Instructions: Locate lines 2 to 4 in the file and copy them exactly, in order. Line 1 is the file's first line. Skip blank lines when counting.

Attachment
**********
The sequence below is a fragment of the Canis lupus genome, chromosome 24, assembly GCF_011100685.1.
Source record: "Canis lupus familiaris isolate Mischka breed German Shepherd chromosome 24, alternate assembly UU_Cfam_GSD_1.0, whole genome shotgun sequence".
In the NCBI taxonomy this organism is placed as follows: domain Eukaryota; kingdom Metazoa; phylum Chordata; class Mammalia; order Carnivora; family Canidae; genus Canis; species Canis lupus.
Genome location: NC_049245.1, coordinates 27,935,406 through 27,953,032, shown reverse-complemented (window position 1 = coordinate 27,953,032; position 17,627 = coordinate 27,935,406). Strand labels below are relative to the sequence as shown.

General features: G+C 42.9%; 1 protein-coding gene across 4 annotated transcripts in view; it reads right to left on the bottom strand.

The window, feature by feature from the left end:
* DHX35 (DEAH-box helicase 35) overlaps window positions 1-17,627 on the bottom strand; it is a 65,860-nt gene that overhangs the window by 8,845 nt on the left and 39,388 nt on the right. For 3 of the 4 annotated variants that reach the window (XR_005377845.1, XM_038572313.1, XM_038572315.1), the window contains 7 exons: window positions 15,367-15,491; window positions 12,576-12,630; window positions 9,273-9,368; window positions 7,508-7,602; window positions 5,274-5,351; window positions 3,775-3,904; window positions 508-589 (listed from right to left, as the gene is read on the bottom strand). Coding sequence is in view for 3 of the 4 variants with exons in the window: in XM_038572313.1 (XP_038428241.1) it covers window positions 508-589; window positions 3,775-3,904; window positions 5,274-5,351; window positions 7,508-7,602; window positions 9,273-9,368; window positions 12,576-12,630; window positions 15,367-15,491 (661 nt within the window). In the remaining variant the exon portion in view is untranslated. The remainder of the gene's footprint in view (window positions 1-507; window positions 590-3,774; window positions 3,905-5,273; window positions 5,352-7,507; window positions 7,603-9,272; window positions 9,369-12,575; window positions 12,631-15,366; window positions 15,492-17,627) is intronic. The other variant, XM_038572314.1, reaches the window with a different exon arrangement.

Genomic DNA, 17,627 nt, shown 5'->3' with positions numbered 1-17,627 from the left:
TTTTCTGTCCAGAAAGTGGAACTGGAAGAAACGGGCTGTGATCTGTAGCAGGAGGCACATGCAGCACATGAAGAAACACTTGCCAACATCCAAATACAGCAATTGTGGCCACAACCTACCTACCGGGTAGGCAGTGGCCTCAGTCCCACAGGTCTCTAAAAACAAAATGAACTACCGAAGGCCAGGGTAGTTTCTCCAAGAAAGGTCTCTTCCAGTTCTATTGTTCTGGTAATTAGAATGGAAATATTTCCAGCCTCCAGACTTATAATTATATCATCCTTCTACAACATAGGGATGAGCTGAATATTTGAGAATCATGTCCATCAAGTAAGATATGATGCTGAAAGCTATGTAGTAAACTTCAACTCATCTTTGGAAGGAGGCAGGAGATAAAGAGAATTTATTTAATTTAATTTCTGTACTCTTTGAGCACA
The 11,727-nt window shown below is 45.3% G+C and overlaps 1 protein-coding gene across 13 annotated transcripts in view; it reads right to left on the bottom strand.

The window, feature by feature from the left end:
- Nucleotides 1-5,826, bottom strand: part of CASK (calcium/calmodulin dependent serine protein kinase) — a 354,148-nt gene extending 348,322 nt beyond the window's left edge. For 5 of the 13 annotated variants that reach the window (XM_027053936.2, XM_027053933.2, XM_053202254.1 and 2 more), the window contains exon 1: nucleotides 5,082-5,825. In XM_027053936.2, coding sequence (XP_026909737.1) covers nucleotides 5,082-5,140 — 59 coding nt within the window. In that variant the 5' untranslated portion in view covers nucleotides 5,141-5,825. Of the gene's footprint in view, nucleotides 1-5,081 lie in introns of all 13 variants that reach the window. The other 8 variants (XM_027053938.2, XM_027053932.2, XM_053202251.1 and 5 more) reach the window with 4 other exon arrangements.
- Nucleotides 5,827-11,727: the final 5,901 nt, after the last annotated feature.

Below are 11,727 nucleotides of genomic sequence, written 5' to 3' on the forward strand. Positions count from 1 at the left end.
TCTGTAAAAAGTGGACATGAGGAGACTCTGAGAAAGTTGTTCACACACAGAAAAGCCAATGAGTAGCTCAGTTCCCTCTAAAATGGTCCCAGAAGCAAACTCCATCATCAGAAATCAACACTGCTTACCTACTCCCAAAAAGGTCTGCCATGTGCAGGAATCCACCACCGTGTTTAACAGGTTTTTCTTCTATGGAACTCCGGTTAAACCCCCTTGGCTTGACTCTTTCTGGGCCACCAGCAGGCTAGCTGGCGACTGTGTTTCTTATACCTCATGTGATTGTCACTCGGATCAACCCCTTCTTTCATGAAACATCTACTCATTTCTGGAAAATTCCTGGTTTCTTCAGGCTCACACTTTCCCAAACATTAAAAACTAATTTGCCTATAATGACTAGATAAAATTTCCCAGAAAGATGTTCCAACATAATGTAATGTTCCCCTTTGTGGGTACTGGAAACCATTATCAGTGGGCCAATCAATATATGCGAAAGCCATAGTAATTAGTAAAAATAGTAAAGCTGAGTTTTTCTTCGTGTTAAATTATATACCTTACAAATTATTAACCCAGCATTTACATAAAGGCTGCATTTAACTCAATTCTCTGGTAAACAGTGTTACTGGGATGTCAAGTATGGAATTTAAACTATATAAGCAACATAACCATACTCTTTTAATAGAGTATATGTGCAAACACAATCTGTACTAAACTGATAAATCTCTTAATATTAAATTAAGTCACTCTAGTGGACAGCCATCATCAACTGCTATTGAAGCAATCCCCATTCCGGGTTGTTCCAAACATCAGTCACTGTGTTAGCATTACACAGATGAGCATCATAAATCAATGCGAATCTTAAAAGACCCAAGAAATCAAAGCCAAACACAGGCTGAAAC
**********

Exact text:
Source record: "Canis lupus familiaris isolate Mischka breed German Shepherd chromosome 24, alternate assembly UU_Cfam_GSD_1.0, whole genome shotgun sequence".
In the NCBI taxonomy this organism is placed as follows: domain Eukaryota; kingdom Metazoa; phylum Chordata; class Mammalia; order Carnivora; family Canidae; genus Canis; species Canis lupus.
Genome location: NC_049245.1, coordinates 27,935,406 through 27,953,032, shown reverse-complemented (window position 1 = coordinate 27,953,032; position 17,627 = coordinate 27,935,406). Strand labels below are relative to the sequence as shown.